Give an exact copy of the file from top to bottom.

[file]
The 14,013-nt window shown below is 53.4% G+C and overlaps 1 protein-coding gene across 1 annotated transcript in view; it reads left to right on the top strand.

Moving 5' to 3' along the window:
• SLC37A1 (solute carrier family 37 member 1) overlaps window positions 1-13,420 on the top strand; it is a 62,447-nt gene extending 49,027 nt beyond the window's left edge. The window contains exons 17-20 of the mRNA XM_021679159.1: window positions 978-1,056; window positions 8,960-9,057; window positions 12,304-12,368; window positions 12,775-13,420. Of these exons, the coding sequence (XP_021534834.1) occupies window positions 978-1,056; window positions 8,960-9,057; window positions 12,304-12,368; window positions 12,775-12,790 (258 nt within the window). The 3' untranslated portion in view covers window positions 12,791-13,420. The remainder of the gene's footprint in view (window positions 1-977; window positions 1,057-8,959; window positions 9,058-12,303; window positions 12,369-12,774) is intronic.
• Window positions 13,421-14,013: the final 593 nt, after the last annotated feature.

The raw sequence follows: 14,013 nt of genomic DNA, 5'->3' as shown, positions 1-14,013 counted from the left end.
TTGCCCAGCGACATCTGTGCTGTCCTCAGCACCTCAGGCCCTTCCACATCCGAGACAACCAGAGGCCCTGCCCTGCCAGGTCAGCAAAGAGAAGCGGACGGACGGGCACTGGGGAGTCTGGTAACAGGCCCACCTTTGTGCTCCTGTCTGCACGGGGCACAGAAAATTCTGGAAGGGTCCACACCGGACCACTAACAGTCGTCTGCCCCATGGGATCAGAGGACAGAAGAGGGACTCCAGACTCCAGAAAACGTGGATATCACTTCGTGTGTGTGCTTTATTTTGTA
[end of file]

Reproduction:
The 14,013-nt window shown below is 53.4% G+C and overlaps 1 protein-coding gene across 1 annotated transcript in view; it reads left to right on the top strand.

Moving 5' to 3' along the window:
• SLC37A1 (solute carrier family 37 member 1) overlaps window positions 1-13,420 on the top strand; it is a 62,447-nt gene extending 49,027 nt beyond the window's left edge. The window contains exons 17-20 of the mRNA XM_021679159.1: window positions 978-1,056; window positions 8,960-9,057; window positions 12,304-12,368; window positions 12,775-13,420. Of these exons, the coding sequence (XP_021534834.1) occupies window positions 978-1,056; window positions 8,960-9,057; window positions 12,304-12,368; window positions 12,775-12,790 (258 nt within the window). The 3' untranslated portion in view covers window positions 12,791-13,420. The remainder of the gene's footprint in view (window positions 1-977; window positions 1,057-8,959; window positions 9,058-12,303; window positions 12,369-12,774) is intronic.
• Window positions 13,421-14,013: the final 593 nt, after the last annotated feature.

The raw sequence follows: 14,013 nt of genomic DNA, 5'->3' as shown, positions 1-14,013 counted from the left end.
TTGCCCAGCGACATCTGTGCTGTCCTCAGCACCTCAGGCCCTTCCACATCCGAGACAACCAGAGGCCCTGCCCTGCCAGGTCAGCAAAGAGAAGCGGACGGACGGGCACTGGGGAGTCTGGTAACAGGCCCACCTTTGTGCTCCTGTCTGCACGGGGCACAGAAAATTCTGGAAGGGTCCACACCGGACCACTAACAGTCGTCTGCCCCATGGGATCAGAGGACAGAAGAGGGACTCCAGACTCCAGAAAACGTGGATATCACTTCGTGTGTGTGCTTTATTTTGTA